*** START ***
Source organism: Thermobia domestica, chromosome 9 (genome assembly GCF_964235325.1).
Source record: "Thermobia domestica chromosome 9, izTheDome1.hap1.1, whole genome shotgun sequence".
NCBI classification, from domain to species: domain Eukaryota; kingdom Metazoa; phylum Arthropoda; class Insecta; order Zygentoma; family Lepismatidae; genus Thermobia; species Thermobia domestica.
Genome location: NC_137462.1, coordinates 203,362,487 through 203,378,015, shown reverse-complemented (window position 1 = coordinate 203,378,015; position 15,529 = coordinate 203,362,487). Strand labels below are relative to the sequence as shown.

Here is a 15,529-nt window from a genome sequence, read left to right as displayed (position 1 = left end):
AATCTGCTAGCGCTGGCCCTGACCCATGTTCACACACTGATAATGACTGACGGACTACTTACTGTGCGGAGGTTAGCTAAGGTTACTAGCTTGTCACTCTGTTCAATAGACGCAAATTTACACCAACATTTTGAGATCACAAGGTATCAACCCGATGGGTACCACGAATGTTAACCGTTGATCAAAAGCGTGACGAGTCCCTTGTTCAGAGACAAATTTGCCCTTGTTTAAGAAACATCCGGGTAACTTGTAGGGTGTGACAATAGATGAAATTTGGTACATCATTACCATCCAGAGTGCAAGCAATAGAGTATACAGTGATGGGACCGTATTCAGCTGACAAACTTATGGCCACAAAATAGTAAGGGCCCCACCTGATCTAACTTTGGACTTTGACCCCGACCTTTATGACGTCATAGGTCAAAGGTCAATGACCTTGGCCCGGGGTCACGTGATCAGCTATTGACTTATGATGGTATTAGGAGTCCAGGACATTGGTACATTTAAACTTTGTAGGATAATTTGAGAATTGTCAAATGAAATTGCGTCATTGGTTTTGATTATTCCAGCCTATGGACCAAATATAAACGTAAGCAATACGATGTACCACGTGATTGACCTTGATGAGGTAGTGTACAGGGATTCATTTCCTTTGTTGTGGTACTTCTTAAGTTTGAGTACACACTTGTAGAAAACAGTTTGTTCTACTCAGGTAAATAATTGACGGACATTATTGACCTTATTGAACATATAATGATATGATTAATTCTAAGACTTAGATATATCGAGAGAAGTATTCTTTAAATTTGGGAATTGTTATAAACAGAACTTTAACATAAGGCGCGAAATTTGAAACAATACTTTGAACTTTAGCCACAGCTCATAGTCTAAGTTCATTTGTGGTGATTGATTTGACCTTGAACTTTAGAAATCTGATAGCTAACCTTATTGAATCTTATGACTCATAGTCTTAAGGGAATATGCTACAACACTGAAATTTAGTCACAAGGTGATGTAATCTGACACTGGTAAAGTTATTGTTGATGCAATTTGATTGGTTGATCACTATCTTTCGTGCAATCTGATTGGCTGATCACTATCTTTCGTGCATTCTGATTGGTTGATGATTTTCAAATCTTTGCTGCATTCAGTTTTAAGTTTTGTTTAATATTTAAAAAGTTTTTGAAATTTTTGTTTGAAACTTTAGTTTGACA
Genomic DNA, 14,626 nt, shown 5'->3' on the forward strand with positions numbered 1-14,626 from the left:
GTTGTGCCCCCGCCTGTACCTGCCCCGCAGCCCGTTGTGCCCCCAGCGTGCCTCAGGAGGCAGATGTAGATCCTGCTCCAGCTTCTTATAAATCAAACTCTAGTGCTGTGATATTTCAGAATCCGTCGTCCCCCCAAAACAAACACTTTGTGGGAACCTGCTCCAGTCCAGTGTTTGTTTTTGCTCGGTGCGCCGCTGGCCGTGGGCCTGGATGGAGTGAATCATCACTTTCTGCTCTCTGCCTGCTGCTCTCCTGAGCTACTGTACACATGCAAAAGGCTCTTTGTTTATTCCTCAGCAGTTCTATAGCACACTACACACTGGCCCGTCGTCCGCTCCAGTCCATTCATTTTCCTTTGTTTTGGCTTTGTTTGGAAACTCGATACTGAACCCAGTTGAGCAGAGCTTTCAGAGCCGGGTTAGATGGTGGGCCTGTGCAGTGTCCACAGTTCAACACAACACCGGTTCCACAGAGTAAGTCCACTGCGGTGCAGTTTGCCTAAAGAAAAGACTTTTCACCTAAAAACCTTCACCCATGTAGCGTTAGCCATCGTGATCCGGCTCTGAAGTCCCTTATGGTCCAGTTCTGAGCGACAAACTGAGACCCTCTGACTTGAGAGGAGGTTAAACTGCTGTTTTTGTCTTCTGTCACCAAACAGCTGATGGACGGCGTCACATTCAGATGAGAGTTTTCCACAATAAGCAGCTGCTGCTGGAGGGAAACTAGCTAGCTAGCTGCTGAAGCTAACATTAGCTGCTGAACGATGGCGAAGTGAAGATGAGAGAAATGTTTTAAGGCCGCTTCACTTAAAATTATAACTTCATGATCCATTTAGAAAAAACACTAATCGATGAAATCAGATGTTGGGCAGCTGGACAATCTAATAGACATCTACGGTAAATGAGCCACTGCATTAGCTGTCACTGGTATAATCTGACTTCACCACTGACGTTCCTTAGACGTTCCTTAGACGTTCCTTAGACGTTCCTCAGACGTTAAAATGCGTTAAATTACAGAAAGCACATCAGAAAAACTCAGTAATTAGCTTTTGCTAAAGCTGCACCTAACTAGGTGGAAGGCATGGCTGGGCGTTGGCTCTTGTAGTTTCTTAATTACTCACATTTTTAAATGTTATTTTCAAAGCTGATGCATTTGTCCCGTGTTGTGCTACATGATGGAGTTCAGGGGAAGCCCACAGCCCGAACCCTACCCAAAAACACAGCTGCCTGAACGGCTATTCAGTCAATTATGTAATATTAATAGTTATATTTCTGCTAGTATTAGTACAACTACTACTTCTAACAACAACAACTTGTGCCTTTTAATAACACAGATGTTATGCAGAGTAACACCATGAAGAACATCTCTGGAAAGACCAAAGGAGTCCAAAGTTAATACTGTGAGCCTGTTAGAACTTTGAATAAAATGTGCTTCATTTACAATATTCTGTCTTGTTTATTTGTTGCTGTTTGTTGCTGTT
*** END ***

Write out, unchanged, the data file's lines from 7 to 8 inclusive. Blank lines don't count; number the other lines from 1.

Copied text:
Genomic DNA, 14,626 nt, shown 5'->3' on the forward strand with positions numbered 1-14,626 from the left:
GTTGTGCCCCCGCCTGTACCTGCCCCGCAGCCCGTTGTGCCCCCAGCGTGCCTCAGGAGGCAGATGTAGATCCTGCTCCAGCTTCTTATAAATCAAACTCTAGTGCTGTGATATTTCAGAATCCGTCGTCCCCCCAAAACAAACACTTTGTGGGAACCTGCTCCAGTCCAGTGTTTGTTTTTGCTCGGTGCGCCGCTGGCCGTGGGCCTGGATGGAGTGAATCATCACTTTCTGCTCTCTGCCTGCTGCTCTCCTGAGCTACTGTACACATGCAAAAGGCTCTTTGTTTATTCCTCAGCAGTTCTATAGCACACTACACACTGGCCCGTCGTCCGCTCCAGTCCATTCATTTTCCTTTGTTTTGGCTTTGTTTGGAAACTCGATACTGAACCCAGTTGAGCAGAGCTTTCAGAGCCGGGTTAGATGGTGGGCCTGTGCAGTGTCCACAGTTCAACACAACACCGGTTCCACAGAGTAAGTCCACTGCGGTGCAGTTTGCCTAAAGAAAAGACTTTTCACCTAAAAACCTTCACCCATGTAGCGTTAGCCATCGTGATCCGGCTCTGAAGTCCCTTATGGTCCAGTTCTGAGCGACAAACTGAGACCCTCTGACTTGAGAGGAGGTTAAACTGCTGTTTTTGTCTTCTGTCACCAAACAGCTGATGGACGGCGTCACATTCAGATGAGAGTTTTCCACAATAAGCAGCTGCTGCTGGAGGGAAACTAGCTAGCTAGCTGCTGAAGCTAACATTAGCTGCTGAACGATGGCGAAGTGAAGATGAGAGAAATGTTTTAAGGCCGCTTCACTTAAAATTATAACTTCATGATCCATTTAGAAAAAACACTAATCGATGAAATCAGATGTTGGGCAGCTGGACAATCTAATAGACATCTACGGTAAATGAGCCACTGCATTAGCTGTCACTGGTATAATCTGACTTCACCACTGACGTTCCTTAGACGTTCCTTAGACGTTCCTTAGACGTTCCTCAGACGTTAAAATGCGTTAAATTACAGAAAGCACATCAGAAAAACTCAGTAATTAGCTTTTGCTAAAGCTGCACCTAACTAGGTGGAAGGCATGGCTGGGCGTTGGCTCTTGTAGTTTCTTAATTACTCACATTTTTAAATGTTATTTTCAAAGCTGATGCATTTGTCCCGTGTTGTGCTACATGATGGAGTTCAGGGGAAGCCCACAGCCCGAACCCTACCCAAAAACACAGCTGCCTGAACGGCTATTCAGTCAATTATGTAATATTAATAGTTATATTTCTGCTAGTATTAGTACAACTACTACTTCTAACAACAACAACTTGTGCCTTTTAATAACACAGATGTTATGCAGAGTAACACCATGAAGAACATCTCTGGAAAGACCAAAGGAGTCCAAAGTTAATACTGTGAGCCTGTTAGAACTTTGAATAAAATGTGCTTCATTTACAATATTCTGTCTTGTTTATTTGTTGCTGTTTGTTGCTGTT